Asset Management Business Model Changing Since Downturn

A new study has found that asset management business models are in transition as the industry adapts to dominant investor concerns about liquidity and capital protection in a new, competitive landscape.

Respondents to the independent study from CREATE-Research, commissioned by Citi’s Global Transaction Services and Principal Global Investors (Principal), estimate that asset growth will be dominated by significant rebalancing of existing allocations; with the volume of new money in motion remaining small.  

Over the next three years, only a third of assets will mark fresh inflows from sovereign wealth funds (SWF), national pension funds, central bank reserve funds and defined contributions (DC) and defined benefits (DB) plans, according to a press release. The rest will be switched assets from wholesale packagers, DC plans helped by the closure of DB plans, and outsourced insurance assets.  

As a result, competition is expected to intensify further as money moves between geographic regions, asset classes and client segments.  

The press release said with an increasingly professional, more diverse and more demanding client base, asset managers are already improving their product proposition by enhancing capabilities in asset allocation (54%), absolute return (21%) and product innovation (53%). Furthermore, they are improving service standards and raising technical collaboration with consultants and fund platforms, to broaden distribution.  

In the United States, asset allocation will be a pragmatic blend of caution, diversification and (most importantly) opportunism. Rising investments in equities and bonds by sovereign wealth funds will favor big U.S. managers. American asset managers are becoming intent on cultivating a new generation of clients at home. With an expected market and asset new client growth of 32% in the next three years, North America will be the third most important growth point.  

Currently, the east is consuming more and saving less – while the west is saving more and consuming less. As a result, the U.S. will remain the epicenter of the global economy and the asset industry.  

The study examined the investment value chain and its competitive dynamics over the next three years and found that the U.S. had the greatest competitive edge relating to investment and administration. The outsourcing business model is one that has already been adapted and embraced by U.S. asset managers as they see the value of gaining efficiencies in a new, competitive landscape. The post-credit crisis environment has further spurred this trend.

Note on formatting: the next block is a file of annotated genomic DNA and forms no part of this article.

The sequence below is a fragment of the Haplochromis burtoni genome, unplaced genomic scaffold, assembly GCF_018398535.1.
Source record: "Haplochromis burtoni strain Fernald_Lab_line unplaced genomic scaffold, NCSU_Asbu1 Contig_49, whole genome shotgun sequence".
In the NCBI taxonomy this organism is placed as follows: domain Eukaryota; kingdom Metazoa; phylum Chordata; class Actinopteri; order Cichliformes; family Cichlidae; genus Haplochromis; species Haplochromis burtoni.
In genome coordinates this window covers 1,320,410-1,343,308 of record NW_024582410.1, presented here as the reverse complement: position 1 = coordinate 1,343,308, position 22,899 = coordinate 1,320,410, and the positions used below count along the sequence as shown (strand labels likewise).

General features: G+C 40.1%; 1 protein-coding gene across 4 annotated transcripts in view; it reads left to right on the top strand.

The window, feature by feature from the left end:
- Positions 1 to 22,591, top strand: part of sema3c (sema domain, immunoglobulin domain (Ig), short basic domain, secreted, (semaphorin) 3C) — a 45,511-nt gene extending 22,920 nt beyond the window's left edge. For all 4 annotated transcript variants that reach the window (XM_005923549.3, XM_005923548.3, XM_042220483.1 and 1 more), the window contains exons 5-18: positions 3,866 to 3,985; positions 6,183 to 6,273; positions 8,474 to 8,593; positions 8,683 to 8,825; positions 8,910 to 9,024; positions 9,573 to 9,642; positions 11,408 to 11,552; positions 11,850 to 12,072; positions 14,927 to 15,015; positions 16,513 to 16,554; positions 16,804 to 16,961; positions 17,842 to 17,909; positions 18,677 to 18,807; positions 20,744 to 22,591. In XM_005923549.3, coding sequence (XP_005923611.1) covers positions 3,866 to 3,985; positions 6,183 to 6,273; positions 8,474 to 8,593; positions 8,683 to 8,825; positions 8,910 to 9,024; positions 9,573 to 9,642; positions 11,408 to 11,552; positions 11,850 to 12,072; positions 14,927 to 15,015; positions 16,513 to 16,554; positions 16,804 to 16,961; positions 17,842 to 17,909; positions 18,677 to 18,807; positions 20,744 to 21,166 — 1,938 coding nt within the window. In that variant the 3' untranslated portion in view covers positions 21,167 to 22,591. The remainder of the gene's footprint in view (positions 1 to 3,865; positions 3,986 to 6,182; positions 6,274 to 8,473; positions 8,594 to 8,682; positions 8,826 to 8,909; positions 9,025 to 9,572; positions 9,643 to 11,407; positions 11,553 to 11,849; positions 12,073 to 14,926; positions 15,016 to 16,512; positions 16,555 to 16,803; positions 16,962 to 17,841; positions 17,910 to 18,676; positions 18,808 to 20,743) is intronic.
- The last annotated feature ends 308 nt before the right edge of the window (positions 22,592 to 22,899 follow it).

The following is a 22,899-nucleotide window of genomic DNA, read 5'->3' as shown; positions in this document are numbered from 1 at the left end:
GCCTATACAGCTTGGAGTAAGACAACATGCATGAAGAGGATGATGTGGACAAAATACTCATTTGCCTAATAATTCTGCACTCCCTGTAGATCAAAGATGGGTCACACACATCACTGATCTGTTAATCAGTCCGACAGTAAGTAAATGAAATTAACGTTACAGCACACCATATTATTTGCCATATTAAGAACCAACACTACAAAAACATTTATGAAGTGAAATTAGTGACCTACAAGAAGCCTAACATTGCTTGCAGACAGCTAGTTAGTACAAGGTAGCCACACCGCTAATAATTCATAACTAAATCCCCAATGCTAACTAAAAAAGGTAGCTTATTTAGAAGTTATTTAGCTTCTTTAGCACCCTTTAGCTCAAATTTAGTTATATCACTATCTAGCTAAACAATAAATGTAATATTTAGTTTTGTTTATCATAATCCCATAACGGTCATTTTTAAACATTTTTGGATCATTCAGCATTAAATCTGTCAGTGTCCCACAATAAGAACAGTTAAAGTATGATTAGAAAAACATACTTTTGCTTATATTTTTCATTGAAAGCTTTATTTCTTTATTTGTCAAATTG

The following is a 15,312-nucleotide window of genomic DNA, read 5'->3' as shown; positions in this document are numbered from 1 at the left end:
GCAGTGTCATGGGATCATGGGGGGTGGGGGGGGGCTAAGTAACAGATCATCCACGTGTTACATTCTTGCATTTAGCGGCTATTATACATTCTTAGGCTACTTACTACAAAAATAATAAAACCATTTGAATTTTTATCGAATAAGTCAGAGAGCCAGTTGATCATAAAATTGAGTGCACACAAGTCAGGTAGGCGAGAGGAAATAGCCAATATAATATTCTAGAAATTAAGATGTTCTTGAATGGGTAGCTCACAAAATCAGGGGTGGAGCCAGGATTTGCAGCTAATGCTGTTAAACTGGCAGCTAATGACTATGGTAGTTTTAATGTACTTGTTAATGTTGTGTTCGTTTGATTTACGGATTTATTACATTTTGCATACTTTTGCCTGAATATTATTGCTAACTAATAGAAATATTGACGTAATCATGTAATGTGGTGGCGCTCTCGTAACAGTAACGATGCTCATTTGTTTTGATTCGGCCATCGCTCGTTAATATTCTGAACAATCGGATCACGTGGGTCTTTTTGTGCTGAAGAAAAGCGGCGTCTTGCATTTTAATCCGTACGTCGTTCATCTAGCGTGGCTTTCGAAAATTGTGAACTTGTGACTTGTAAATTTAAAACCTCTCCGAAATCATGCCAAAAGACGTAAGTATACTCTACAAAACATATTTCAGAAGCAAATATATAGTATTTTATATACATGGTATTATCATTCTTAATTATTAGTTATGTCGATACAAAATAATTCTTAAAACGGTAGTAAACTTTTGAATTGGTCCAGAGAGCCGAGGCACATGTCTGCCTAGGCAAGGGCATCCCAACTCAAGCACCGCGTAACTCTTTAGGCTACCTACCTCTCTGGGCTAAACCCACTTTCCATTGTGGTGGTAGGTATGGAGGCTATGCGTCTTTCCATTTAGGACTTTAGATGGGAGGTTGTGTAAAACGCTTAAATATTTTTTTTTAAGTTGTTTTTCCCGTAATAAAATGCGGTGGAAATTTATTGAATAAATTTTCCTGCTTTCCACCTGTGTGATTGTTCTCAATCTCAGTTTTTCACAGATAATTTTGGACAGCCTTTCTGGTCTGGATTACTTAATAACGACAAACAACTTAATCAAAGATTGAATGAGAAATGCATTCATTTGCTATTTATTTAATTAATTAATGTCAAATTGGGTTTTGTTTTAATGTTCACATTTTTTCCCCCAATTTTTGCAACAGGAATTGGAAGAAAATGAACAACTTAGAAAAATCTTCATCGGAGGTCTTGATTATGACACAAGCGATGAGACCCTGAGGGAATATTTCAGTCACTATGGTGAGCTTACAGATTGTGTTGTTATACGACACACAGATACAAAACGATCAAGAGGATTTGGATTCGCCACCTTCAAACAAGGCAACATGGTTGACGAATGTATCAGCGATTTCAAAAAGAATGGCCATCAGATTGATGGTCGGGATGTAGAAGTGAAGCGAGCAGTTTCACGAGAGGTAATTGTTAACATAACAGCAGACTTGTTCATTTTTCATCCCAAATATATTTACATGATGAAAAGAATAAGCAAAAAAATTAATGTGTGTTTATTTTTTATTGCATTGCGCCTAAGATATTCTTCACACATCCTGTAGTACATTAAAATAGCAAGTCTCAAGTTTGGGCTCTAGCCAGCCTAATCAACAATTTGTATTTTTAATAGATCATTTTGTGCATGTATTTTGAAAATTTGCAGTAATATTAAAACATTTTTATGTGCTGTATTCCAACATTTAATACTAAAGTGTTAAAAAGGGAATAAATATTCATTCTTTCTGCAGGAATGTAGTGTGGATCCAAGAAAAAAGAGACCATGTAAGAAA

The Growth of Boutiques  

The press release said currently, 50% of asset houses operate as integrated producers. According to the study report titled “Exploiting uncertainty in investment markets,” the number will decline and multi-boutiques will become the dominant operating model among medium and large asset managers over the course of the next 10 years.  

Currently independent boutiques represent 7% and integrated boutiques represent 28% of the market.  

Furthermore, over the next three years a fiduciary overlay will differentiate the winners from the losers. Success will require asset managers to exercise ‘duty of care’ by developing a fiduciary overlay that delivers five things: consistent returns, a deep talent pool, exceptional service, a value-for-money fee structure, and a state of the art infrastructure. The overlay seeks a three-way financial and non-financial alignment between: asset managers and their clients; asset managers and their professionals; their professionals and clients.  

“Multi-boutiques are effective in dealing with two primary issues faced by investment managers. First, they can afford to build strong, consultative relationship management teams to work directly with clients in finding appropriate solutions to meet their needs. This aligns boutiques well to compete in a world where clients desire a more consultative approach to doing business. Second, they can effectively manage the diseconomies of scale faced by managers. This means that they are less prone to running out of capacity in capabilities of interest to clients,” said Barb McKenzie, Chief Operations Officer of Principal Global Investors, in the press release. 

“The new alignment of interest will have to cover not only financials like fees, charges and returns but also involve non-financials like service quality, product innovation, risk tools and operational excellence via outsourcing. For the second time in a decade asset managers are concentrating on their core capabilities and outsourcing the non-core areas,” said Neeraj Sahai, Global Head of Citi’s Securities and Fund Services. “Third party administrators are now building a new generation of platforms, with enhanced line speeds, scalability and multi-product capabilities. Post crisis, operational excellence is about doing new things to cope with the new reality, whilst also doing old things better.” 


The study report is available at